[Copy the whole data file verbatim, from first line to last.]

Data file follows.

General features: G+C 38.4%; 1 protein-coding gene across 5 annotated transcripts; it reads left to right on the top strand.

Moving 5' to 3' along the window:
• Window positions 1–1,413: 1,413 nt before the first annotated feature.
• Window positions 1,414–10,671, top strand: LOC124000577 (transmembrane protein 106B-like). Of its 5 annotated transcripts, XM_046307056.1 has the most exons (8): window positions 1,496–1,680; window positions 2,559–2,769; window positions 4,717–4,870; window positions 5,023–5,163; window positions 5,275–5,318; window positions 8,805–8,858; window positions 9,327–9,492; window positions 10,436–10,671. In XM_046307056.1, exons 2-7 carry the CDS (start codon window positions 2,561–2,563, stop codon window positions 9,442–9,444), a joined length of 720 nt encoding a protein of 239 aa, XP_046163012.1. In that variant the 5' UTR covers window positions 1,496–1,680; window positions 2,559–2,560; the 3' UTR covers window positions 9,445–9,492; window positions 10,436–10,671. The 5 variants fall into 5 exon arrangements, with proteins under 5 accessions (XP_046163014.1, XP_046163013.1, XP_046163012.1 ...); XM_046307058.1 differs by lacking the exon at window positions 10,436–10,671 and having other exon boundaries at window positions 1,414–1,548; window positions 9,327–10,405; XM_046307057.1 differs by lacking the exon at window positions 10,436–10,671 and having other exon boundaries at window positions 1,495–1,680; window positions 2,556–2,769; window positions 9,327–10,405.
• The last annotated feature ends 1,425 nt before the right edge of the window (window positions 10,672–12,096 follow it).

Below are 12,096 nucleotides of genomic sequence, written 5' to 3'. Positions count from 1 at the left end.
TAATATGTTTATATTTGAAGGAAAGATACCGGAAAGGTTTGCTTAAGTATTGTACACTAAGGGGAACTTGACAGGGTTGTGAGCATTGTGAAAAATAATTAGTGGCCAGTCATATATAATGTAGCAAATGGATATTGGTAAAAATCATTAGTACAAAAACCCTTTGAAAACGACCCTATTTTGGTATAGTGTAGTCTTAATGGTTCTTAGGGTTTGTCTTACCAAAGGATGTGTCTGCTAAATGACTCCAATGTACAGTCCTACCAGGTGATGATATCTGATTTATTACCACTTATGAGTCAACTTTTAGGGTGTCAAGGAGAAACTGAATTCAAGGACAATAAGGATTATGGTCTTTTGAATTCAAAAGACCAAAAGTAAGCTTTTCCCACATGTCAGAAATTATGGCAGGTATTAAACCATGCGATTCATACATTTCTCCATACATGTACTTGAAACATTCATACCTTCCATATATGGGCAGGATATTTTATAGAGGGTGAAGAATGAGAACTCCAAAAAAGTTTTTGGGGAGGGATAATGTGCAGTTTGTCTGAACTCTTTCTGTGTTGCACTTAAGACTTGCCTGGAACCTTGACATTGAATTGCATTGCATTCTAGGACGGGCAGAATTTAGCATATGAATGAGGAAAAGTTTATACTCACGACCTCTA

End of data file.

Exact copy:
General features: G+C 38.4%; 1 protein-coding gene across 5 annotated transcripts; it reads left to right on the top strand.

Moving 5' to 3' along the window:
• Window positions 1–1,413: 1,413 nt before the first annotated feature.
• Window positions 1,414–10,671, top strand: LOC124000577 (transmembrane protein 106B-like). Of its 5 annotated transcripts, XM_046307056.1 has the most exons (8): window positions 1,496–1,680; window positions 2,559–2,769; window positions 4,717–4,870; window positions 5,023–5,163; window positions 5,275–5,318; window positions 8,805–8,858; window positions 9,327–9,492; window positions 10,436–10,671. In XM_046307056.1, exons 2-7 carry the CDS (start codon window positions 2,561–2,563, stop codon window positions 9,442–9,444), a joined length of 720 nt encoding a protein of 239 aa, XP_046163012.1. In that variant the 5' UTR covers window positions 1,496–1,680; window positions 2,559–2,560; the 3' UTR covers window positions 9,445–9,492; window positions 10,436–10,671. The 5 variants fall into 5 exon arrangements, with proteins under 5 accessions (XP_046163014.1, XP_046163013.1, XP_046163012.1 ...); XM_046307058.1 differs by lacking the exon at window positions 10,436–10,671 and having other exon boundaries at window positions 1,414–1,548; window positions 9,327–10,405; XM_046307057.1 differs by lacking the exon at window positions 10,436–10,671 and having other exon boundaries at window positions 1,495–1,680; window positions 2,556–2,769; window positions 9,327–10,405.
• The last annotated feature ends 1,425 nt before the right edge of the window (window positions 10,672–12,096 follow it).

Below are 12,096 nucleotides of genomic sequence, written 5' to 3'. Positions count from 1 at the left end.
TAATATGTTTATATTTGAAGGAAAGATACCGGAAAGGTTTGCTTAAGTATTGTACACTAAGGGGAACTTGACAGGGTTGTGAGCATTGTGAAAAATAATTAGTGGCCAGTCATATATAATGTAGCAAATGGATATTGGTAAAAATCATTAGTACAAAAACCCTTTGAAAACGACCCTATTTTGGTATAGTGTAGTCTTAATGGTTCTTAGGGTTTGTCTTACCAAAGGATGTGTCTGCTAAATGACTCCAATGTACAGTCCTACCAGGTGATGATATCTGATTTATTACCACTTATGAGTCAACTTTTAGGGTGTCAAGGAGAAACTGAATTCAAGGACAATAAGGATTATGGTCTTTTGAATTCAAAAGACCAAAAGTAAGCTTTTCCCACATGTCAGAAATTATGGCAGGTATTAAACCATGCGATTCATACATTTCTCCATACATGTACTTGAAACATTCATACCTTCCATATATGGGCAGGATATTTTATAGAGGGTGAAGAATGAGAACTCCAAAAAAGTTTTTGGGGAGGGATAATGTGCAGTTTGTCTGAACTCTTTCTGTGTTGCACTTAAGACTTGCCTGGAACCTTGACATTGAATTGCATTGCATTCTAGGACGGGCAGAATTTAGCATATGAATGAGGAAAAGTTTATACTCACGACCTCTA